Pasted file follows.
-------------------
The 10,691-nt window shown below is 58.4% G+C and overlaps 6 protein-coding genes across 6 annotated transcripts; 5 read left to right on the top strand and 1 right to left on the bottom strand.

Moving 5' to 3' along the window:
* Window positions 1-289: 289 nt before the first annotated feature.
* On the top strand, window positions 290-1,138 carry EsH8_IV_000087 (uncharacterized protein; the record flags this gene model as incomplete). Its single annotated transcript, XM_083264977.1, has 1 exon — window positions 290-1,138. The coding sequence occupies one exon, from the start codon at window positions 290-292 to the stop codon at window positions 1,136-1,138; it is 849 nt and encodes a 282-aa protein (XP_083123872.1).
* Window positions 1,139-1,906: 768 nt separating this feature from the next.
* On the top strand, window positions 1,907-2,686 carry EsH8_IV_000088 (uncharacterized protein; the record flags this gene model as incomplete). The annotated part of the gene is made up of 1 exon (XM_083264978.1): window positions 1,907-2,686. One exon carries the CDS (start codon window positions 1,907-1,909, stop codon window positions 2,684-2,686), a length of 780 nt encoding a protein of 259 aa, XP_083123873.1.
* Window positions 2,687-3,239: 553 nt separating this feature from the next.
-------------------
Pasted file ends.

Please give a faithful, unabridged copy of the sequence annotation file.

The 10,691-nt window shown below is 58.4% G+C and overlaps 6 protein-coding genes across 6 annotated transcripts; 5 read left to right on the top strand and 1 right to left on the bottom strand.

Moving 5' to 3' along the window:
* Window positions 1-289: 289 nt before the first annotated feature.
* On the top strand, window positions 290-1,138 carry EsH8_IV_000087 (uncharacterized protein; the record flags this gene model as incomplete). Its single annotated transcript, XM_083264977.1, has 1 exon — window positions 290-1,138. The coding sequence occupies one exon, from the start codon at window positions 290-292 to the stop codon at window positions 1,136-1,138; it is 849 nt and encodes a 282-aa protein (XP_083123872.1).
* Window positions 1,139-1,906: 768 nt separating this feature from the next.
* On the top strand, window positions 1,907-2,686 carry EsH8_IV_000088 (uncharacterized protein; the record flags this gene model as incomplete). The annotated part of the gene is made up of 1 exon (XM_083264978.1): window positions 1,907-2,686. One exon carries the CDS (start codon window positions 1,907-1,909, stop codon window positions 2,684-2,686), a length of 780 nt encoding a protein of 259 aa, XP_083123873.1.
* Window positions 2,687-3,239: 553 nt separating this feature from the next.